With the proliferation of hardware devices in consumer homes and hands, it’s only a matter of time before those devices turn into sensors that enable healthcare practitioners to continuously monitor their patients.
For a very long time, the U.S. as a whole and in particular those in the healthcare field, have griped about the rising cost of healthcare. Everyone knows of the skyrocketing expenses associated with caring for a loved one who is seriously ill or the pains of dealing with healthcare insurance.
And when the government steps in, they struggle to find a solution that can actually put us all on the right path to alleviating the problem. Well, maybe the tech giants can help us, at least that’s what some speculate.
Recently, John Scully, the former CEO of Apple who is now the CMO of health tech company RxAdvance, shared his thoughts on the matter. He predicts that sensors will play a major role in administering healthcare to the masses.
Take for example, the functionality of the Apple Watch and extrapolate the additional features it could take on to help each individual more closely track one’s fitness level. Or consider the ubiquity of Amazon’s Alexa or Google’s Pixel phone, which has been catching on.
These tech majors which are increasingly deploying their hardware to consumers by the millions will have the ability to provide monitoring and detection functions. Afterall, Amazon is already secretly listening to conversations in the home wherever Alexa is plugged in.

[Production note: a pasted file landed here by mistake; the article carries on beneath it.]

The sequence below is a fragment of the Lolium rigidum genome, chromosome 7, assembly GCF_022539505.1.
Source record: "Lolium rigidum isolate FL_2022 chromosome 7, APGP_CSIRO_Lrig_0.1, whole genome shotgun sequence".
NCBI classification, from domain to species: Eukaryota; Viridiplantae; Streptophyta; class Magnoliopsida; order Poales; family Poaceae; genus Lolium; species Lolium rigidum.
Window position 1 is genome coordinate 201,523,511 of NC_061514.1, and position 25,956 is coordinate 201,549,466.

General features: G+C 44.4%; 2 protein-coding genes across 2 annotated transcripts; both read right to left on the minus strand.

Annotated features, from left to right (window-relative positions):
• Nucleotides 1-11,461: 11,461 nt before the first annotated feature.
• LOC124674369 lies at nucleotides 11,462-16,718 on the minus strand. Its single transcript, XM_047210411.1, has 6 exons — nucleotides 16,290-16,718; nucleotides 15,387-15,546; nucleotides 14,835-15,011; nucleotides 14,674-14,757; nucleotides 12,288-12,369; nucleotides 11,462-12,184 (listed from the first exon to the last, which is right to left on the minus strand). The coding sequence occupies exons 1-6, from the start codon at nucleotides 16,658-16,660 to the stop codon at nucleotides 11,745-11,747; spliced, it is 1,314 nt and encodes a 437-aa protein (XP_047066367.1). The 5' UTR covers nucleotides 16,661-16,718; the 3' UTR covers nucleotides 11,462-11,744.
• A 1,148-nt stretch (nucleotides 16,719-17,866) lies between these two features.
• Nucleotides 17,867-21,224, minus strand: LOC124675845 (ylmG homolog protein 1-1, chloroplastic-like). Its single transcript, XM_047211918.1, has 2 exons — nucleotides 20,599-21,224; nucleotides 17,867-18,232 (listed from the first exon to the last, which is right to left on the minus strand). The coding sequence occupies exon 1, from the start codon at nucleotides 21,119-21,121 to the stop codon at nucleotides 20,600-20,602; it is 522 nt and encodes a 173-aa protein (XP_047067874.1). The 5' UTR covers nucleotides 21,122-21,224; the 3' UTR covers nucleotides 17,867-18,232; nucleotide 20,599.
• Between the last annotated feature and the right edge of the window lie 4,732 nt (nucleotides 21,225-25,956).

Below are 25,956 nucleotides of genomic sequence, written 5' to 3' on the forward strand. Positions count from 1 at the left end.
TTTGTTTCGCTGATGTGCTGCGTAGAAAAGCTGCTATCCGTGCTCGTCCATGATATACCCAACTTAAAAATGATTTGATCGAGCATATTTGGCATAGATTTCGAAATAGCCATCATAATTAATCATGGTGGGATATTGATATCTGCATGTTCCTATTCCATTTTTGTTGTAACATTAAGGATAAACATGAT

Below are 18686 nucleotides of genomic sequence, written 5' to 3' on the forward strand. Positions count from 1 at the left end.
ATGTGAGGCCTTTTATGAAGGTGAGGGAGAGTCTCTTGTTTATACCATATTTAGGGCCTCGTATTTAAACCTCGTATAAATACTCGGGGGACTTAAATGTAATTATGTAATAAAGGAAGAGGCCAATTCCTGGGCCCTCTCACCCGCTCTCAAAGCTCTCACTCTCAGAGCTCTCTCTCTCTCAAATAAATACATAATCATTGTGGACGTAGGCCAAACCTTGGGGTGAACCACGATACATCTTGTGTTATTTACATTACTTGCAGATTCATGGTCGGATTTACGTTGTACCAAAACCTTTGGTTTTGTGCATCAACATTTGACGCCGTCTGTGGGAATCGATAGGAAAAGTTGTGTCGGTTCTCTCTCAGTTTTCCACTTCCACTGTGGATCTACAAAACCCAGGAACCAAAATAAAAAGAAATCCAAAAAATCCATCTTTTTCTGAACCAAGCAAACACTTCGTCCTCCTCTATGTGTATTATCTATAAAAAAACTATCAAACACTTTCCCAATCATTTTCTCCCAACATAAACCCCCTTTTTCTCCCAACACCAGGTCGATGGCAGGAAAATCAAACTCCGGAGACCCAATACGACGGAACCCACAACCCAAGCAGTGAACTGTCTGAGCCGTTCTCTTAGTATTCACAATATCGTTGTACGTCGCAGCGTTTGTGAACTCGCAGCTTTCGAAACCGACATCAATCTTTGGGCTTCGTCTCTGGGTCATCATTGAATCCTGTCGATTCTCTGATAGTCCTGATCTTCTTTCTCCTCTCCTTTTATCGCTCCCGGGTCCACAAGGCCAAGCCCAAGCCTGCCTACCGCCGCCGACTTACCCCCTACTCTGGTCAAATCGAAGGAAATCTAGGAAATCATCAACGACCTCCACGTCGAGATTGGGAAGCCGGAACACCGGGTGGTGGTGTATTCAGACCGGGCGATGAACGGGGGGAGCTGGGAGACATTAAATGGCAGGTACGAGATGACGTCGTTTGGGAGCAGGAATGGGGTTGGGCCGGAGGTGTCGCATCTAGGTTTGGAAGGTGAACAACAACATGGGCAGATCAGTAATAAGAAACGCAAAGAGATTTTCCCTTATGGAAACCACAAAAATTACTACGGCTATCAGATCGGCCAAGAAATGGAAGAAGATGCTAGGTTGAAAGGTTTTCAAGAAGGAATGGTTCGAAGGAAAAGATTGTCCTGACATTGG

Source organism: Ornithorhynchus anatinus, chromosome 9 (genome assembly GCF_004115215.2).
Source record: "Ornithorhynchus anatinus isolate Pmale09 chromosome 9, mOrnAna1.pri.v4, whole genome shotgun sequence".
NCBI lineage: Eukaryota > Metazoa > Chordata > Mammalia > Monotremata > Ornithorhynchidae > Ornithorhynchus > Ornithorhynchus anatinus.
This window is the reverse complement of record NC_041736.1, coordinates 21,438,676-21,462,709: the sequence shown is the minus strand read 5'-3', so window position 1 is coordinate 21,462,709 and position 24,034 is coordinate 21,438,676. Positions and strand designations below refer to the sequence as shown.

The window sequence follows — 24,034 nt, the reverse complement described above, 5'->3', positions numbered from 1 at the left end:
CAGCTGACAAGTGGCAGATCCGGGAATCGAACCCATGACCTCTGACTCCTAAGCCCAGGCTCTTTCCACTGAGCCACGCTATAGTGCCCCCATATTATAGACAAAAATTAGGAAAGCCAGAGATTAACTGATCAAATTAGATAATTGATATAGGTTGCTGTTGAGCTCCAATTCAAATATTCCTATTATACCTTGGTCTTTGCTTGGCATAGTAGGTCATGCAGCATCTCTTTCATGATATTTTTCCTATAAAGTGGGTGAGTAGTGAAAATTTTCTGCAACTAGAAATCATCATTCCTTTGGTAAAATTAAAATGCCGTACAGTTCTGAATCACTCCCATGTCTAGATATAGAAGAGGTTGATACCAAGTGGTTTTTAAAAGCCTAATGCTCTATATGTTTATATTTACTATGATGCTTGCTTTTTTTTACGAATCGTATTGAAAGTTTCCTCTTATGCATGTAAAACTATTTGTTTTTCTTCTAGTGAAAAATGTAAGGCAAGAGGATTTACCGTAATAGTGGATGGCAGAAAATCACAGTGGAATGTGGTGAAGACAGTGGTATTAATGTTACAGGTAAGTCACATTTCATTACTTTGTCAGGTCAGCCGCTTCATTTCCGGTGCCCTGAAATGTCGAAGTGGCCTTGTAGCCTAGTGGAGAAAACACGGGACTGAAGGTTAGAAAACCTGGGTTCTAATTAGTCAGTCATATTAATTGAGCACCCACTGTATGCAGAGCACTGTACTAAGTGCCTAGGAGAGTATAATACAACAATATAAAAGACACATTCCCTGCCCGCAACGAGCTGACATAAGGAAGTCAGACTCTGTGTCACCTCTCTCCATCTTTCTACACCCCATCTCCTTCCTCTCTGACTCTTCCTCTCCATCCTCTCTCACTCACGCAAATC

Scully also commented on the trend of declining availability of hospital beds, which already decreased from 1.2 million to 931,000 beds, or 23%, over the past 30 years. And this occurred while the population grew by over 30%. With decreased capacity to take in and care for patients, more people will be cared for in their own home. Sensors will be used to ensure that the sick have proper oversight and when needed a healthcare professional can arrive on the scene at a moment’s notice.
The idea of technology solving our current day healthcare issues could prove successful. It turns out 5% of the population accounts for 50% of healthcare costs. These are the ‘super users’. If the tech majors can figure out how to care for the super users in a sensor-based efficient manner, we just may be on our way to getting healthcare costs in balance.